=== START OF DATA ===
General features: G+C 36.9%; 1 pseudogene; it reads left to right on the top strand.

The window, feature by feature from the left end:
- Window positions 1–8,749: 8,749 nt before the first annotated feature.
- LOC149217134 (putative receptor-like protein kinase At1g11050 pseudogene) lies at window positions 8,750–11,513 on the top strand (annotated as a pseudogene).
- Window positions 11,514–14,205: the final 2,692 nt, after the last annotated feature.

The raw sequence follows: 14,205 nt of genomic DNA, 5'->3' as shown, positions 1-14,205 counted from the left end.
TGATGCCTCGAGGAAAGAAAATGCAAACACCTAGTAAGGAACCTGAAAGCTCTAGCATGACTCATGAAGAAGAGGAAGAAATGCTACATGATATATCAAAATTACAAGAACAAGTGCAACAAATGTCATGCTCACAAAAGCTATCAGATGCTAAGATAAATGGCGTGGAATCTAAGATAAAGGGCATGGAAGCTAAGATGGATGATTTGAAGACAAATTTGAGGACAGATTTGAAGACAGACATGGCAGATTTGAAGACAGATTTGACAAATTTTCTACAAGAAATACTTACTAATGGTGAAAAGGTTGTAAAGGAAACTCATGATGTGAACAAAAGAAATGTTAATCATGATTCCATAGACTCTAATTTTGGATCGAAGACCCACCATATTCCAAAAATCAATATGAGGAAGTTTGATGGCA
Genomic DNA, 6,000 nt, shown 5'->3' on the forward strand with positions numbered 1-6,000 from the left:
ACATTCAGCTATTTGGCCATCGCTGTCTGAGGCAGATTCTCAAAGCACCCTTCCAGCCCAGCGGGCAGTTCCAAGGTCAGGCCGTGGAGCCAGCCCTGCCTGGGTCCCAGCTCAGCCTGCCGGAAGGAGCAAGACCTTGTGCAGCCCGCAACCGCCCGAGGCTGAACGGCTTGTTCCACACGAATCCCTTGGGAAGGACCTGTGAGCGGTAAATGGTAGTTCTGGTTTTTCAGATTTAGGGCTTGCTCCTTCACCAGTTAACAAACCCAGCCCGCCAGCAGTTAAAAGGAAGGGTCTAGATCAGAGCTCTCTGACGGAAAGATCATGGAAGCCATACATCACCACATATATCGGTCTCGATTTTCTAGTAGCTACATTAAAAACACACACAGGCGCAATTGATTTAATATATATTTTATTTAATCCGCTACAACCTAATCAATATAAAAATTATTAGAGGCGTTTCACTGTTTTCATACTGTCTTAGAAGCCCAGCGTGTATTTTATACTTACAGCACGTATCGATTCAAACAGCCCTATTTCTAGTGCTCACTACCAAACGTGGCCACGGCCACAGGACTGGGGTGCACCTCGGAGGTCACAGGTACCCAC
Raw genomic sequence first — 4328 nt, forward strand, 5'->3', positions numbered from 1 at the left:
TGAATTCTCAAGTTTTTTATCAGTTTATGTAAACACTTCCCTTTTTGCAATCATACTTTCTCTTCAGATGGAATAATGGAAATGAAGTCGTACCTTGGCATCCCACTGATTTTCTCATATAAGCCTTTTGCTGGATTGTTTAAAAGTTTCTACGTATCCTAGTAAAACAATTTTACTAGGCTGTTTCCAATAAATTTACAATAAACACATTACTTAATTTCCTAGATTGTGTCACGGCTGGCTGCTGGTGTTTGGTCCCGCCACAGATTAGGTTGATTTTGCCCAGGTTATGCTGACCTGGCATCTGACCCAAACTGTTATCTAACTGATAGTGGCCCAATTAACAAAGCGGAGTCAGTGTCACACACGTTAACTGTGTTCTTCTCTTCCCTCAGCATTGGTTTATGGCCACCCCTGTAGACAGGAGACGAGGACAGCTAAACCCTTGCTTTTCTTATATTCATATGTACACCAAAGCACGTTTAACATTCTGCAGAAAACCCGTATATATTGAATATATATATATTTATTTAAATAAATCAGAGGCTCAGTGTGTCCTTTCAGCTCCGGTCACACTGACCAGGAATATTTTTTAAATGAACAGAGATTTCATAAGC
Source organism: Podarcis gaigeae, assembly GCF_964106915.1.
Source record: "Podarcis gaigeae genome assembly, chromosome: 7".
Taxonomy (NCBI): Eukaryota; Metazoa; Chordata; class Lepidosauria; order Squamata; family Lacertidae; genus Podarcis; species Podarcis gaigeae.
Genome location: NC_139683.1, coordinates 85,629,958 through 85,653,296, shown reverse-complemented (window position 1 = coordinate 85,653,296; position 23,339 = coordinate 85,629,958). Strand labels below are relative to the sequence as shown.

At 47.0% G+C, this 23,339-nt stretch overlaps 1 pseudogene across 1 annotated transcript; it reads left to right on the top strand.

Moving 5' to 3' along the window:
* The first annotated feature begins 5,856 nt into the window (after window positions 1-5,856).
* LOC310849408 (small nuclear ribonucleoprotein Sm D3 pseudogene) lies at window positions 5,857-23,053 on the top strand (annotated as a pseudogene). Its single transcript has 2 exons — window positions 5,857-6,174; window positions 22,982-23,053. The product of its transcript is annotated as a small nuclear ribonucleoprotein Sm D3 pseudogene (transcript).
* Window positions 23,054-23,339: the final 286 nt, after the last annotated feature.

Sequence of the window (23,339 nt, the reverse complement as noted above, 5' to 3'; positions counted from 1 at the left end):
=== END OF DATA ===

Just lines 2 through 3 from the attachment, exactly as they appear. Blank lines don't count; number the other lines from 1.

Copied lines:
The window, feature by feature from the left end:
- Window positions 1–8,749: 8,749 nt before the first annotated feature.